The general guidelines are, the South West should be heavier and North East where gods dwell should not be so .The base should be heavy and the apex be lighter; just as in the case of a hill or a tree. The sensitive organs like brain, eyes, ears tounge are in the head; and the head should be lighter and secure. The head of the Vastu Purusha is in the North East and it should be kept free of pillars. Activities like worship, study are recommended in and towards east and adjoining directions.-North east and South East.
Sun is at the centre of the solar system; the earth and others rotate around it. The Vastu follows the same principle. The middle house , the dining hall and work space represent the sun aspect. After sun set the South West and North West are warmer; bedrooms and store house are recommended here.
It is said that, although water is everywhere that which cleanses the body is water; and that which purifies mind is Thirtha. A brick and stone construct is house. A vastu is temple.
“The Hindu temple typically involves a multiple set of ideas. Perhaps Hindu traditional architecture has more symbolic meanings than other cultures. It is highly articulated. The temple is oriented to face east, the auspicious direction where the sun rises to dispel darkness. The temple design includes the archetypal image of a Cosmic Person spread out yogi-like, symmetrically filling the gridded space of the floor plan, his navel in the center, and it includes the archetype of the cosmic mountain, between earth and heaven, of fertility, planets, city of the gods, deities, etc.). One encounters these simultaneous archetypal themes and meanings conveyed (and hidden) in the semi-abstract forms in many Hindu temples. There are rules of shape and proportion in the authoritative texts of Hindu tradition (shastras and agamas) which give birth to a variety of complex temple designs. The Brihat Samhita text (4th century CE) says the temple should reflect cormic order. To understand the uses of recursive geometrical forms involving self-similarity on different scales (fractals) in the Hindu temple complex we will need to explore some of these deep images and their uses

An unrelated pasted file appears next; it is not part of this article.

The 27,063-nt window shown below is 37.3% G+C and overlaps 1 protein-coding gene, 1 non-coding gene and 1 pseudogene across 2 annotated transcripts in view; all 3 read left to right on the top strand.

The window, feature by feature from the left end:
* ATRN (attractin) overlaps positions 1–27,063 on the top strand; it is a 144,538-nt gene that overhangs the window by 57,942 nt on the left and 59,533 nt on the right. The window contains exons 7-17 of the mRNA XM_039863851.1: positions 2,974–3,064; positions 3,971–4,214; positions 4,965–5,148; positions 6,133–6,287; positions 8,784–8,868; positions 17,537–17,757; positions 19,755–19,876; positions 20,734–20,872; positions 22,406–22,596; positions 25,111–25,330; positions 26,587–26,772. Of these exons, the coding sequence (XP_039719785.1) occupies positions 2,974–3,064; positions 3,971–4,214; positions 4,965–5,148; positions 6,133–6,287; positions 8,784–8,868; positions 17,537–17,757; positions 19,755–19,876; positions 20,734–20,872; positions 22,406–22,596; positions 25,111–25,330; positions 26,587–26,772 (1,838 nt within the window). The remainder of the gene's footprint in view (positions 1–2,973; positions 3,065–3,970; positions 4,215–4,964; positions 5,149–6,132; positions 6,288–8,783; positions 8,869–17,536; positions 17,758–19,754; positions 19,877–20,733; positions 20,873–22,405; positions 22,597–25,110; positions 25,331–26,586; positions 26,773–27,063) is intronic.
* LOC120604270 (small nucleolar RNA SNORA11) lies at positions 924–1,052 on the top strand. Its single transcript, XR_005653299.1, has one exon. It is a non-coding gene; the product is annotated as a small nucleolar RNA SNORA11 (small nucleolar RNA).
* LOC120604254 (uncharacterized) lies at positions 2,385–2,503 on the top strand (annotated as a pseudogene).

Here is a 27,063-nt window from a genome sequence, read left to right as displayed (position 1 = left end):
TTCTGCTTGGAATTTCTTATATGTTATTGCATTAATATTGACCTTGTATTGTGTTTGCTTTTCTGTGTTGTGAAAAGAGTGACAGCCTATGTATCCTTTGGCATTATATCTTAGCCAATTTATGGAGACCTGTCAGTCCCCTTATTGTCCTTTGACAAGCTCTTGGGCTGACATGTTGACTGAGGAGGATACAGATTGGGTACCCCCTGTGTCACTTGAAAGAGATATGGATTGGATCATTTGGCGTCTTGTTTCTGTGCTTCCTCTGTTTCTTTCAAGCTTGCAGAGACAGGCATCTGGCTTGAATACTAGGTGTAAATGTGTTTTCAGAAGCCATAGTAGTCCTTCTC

"The form of the temple, all that it is and signifies, stands upon the diagram of the vastupurusha. It is a 'forecast' of the temple and is drawn on the levelled ground; it is the fundament from which the building arises. Whatever its actual surroundings... the place where the temple is built is occupied by the vastupurusha in his diagram, the Vastupurusha mandala.... It is the place for the meeting and marriage of heaven and earth, where the whole world is present in terms of measure, and is accessible to man."(25) The cosmic person became the universe, and to recreate this origin is to construct a cosmos which offers a return to the transcendent oneness.
The vastupurusha mandala is a microcosm with some fractal qualities. As shown in the illustration, there are self-similar squares within squares within squares. The geometric configuration "of central squares with others surrounding it is taken to be a microscopic image of the universe with its concentrically organized structure." Thus the grid at the spatial base and temporal beginning of the temple represents the universe, with its heavenly bodies. It is also more-- it simultaneously symbolizes the pantheon of Vedic gods-- "each square [is] a seat of particular deity." The gods altogether make up the composite body of the Purusha.